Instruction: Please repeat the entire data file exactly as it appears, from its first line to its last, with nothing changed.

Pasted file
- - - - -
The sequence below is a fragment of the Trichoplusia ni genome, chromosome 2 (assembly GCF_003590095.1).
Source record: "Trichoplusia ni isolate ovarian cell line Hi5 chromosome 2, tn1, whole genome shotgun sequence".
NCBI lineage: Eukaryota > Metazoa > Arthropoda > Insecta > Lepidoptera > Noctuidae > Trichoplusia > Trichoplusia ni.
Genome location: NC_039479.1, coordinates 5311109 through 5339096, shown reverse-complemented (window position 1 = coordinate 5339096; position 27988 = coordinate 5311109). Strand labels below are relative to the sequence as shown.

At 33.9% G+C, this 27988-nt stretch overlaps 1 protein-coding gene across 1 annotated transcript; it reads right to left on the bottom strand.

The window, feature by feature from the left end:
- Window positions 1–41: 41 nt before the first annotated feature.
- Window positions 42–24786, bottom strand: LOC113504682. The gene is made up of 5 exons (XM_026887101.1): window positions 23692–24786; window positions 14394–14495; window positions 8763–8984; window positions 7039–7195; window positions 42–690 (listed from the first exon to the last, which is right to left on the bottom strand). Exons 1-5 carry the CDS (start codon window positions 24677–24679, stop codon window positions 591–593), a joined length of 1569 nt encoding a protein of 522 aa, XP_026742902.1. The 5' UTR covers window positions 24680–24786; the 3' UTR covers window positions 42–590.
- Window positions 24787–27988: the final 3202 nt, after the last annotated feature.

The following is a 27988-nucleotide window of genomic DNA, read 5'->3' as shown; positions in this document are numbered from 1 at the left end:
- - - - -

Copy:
The sequence below is a fragment of the Trichoplusia ni genome, chromosome 2 (assembly GCF_003590095.1).
Source record: "Trichoplusia ni isolate ovarian cell line Hi5 chromosome 2, tn1, whole genome shotgun sequence".
NCBI lineage: Eukaryota > Metazoa > Arthropoda > Insecta > Lepidoptera > Noctuidae > Trichoplusia > Trichoplusia ni.
Genome location: NC_039479.1, coordinates 5311109 through 5339096, shown reverse-complemented (window position 1 = coordinate 5339096; position 27988 = coordinate 5311109). Strand labels below are relative to the sequence as shown.

At 33.9% G+C, this 27988-nt stretch overlaps 1 protein-coding gene across 1 annotated transcript; it reads right to left on the bottom strand.

The window, feature by feature from the left end:
- Window positions 1–41: 41 nt before the first annotated feature.
- Window positions 42–24786, bottom strand: LOC113504682. The gene is made up of 5 exons (XM_026887101.1): window positions 23692–24786; window positions 14394–14495; window positions 8763–8984; window positions 7039–7195; window positions 42–690 (listed from the first exon to the last, which is right to left on the bottom strand). Exons 1-5 carry the CDS (start codon window positions 24677–24679, stop codon window positions 591–593), a joined length of 1569 nt encoding a protein of 522 aa, XP_026742902.1. The 5' UTR covers window positions 24680–24786; the 3' UTR covers window positions 42–590.
- Window positions 24787–27988: the final 3202 nt, after the last annotated feature.

The following is a 27988-nucleotide window of genomic DNA, read 5'->3' as shown; positions in this document are numbered from 1 at the left end: